A FOUR-YEAR journey towards the completion of Helensburgh’s newest visitor attraction moved a big step closer this week.
A major logistical operation at the Scottish Submarine Centre on Tuesday morning saw a Cold War midget submarine manoeuvred off two low-loaders on the last leg of a long journey towards its final, permanent, home.
HMS Stickleback – also known by her original designation, X51 – will form the star attraction at the centre, which could be ready to open, at least in partial form, as early as next month.
Fascinated onlookers paused during their morning commute or school run to watch as the two parts of the submarine were manoeuvred off two HGVs owned by Dumbarton-based Galt Transport, and transported inch-by-inch towards their new home by a team of forklift truck operators from specialist firm Allelys.
The operation is expected to continue until the end of this week:welders were due to arrive on Wednesday, after the Advertiser went to press, and cement contractors on Thursday to construct the base on which the submarine will rest.
The last piece in the jigsaw will come on Friday when X51 will be lowered into place, and when the centre’s founder, Brian Keating, will be given the job of crawling inside X51 and putting her back together – something which can’t be done from outside the vessel.
As to what happens next, Mr Kearing said: “We have a series of work details in place between ourselves and the Submariners’ Association for painting the submarine, installing electrics, projectors, underfloor heating and insulation.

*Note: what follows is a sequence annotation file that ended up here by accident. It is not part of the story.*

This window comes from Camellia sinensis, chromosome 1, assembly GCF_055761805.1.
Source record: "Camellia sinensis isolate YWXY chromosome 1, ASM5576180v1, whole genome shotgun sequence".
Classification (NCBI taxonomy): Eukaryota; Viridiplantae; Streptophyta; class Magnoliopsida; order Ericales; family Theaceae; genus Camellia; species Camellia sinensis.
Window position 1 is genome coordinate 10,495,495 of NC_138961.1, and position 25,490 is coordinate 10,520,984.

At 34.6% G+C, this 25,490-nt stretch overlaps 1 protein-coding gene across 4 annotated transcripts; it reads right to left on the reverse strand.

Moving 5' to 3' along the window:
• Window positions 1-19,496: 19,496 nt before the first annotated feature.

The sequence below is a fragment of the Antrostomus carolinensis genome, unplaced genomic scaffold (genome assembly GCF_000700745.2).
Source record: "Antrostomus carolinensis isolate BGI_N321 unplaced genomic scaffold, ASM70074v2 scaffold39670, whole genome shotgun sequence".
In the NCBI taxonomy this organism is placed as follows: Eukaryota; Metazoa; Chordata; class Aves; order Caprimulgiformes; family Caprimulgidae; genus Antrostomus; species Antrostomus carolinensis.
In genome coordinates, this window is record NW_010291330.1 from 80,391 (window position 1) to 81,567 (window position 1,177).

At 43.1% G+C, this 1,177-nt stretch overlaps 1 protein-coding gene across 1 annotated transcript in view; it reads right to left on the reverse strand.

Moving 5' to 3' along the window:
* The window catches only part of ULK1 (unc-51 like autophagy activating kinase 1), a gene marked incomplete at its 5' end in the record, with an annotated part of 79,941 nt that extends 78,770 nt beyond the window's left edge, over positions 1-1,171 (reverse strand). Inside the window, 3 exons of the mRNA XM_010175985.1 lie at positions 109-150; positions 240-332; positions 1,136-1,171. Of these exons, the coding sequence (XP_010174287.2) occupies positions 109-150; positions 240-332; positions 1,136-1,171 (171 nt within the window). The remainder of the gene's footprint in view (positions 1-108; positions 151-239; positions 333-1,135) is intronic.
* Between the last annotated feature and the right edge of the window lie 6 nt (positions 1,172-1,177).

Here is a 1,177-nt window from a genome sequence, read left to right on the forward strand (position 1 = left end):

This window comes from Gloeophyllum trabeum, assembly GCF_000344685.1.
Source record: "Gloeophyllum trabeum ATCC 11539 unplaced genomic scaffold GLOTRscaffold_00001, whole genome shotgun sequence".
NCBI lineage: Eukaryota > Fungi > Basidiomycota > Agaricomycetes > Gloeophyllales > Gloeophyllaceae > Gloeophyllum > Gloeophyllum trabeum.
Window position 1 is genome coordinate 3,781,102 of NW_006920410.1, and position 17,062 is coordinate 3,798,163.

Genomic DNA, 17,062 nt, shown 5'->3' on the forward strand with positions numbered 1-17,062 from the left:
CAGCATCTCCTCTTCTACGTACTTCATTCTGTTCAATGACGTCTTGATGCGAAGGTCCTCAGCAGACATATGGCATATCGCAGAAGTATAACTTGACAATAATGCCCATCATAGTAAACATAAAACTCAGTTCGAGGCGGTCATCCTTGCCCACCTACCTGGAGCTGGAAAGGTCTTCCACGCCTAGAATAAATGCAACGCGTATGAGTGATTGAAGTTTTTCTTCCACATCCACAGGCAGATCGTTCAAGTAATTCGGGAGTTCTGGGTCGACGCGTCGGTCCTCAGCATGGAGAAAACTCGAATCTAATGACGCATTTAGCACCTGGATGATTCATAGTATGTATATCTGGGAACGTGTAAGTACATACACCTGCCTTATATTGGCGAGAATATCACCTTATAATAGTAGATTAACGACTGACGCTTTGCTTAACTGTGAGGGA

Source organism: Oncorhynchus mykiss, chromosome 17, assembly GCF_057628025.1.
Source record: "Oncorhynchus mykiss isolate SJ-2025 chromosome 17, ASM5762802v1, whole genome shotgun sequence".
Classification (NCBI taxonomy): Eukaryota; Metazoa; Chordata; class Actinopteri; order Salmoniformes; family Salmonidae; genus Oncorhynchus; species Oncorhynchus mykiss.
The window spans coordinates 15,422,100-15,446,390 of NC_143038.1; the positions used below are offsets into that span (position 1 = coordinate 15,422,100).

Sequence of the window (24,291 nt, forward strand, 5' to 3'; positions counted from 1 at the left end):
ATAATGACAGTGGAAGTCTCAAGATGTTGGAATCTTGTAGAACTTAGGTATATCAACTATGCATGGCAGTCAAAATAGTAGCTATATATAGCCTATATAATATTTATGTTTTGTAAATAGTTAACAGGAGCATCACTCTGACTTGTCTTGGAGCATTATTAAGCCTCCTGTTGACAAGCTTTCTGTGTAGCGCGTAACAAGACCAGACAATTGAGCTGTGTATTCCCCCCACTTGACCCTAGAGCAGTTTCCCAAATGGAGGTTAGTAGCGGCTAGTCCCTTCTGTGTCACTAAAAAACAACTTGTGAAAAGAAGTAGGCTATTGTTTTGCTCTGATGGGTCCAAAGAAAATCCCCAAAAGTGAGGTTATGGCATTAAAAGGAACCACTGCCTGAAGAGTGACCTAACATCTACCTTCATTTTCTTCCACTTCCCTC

“I think we’ll be in pretty good shape to do something by Remembrance Sunday, although the final decision on whether to do a ‘soft launch’ then or to wait until the centre is fully complete will rest with the members of the Scottish Submarine Trust.”
X51, which has been donated to the centre by the Royal Navy, was separated into two pieces before being brought north last month from the Royal Navy Submarine Museum in Gosport, Hampshire.
Previously she was on display at the Imperial War Museum in Duxford, Cambridgeshire.
Bob Seaward, preisdent of the Submariners’ Association for Scotland, said: “Given Helensburgh is soon to be the home of the UK’s entire submarine fleet, this initiative couldn’t come at a better time.
“I’m sure it will be much visited and has universal support locally”.
Helensburgh councillor Aileen Morton, who also has responsibility as Argyll and Bute’s policy lead on sustainable economic growth and tourism, added: “Supporting new attractions to enhance the viability of our town centres is a critical part of economic development in Argyll and the new Submarine centre’s location, in the town centre should have a very positive effect on Helensburgh.”
Among the fascinated onlookers outside the centre on Tuesday morning was local councillor, West of Scotland MSP and Helensburgh resident Maurice Corry, who said: “I’m delighted to see the submarine arrive. It’s been a long time in the planning but the operation has required a great deal of specialist planning and Brian Keating is to be congratulated for driving it forward as chair of the Scottish Submarine Trust.
“All the trustees are also to be congratulated for their perseverance in making this happen, because the centre will be a very important visitor attraction for Helensburgh and the surrounding area.
“The Royal Navy Submarine Museum also deserves great credit for all the help they have given to the Trust in enabling this project to happen.
“I must also pay tribute to the members of the West of Scotland branch of the Submariners’ Association, who have given their time to the project voluntarily over the last two years.
“They, like me, are very pleased that the centre will include a memorial to all the men of the submarine service who have made the supreme sacrifice in the service of their country, and I look forward to the memorial’s dedication once the centre is complete.”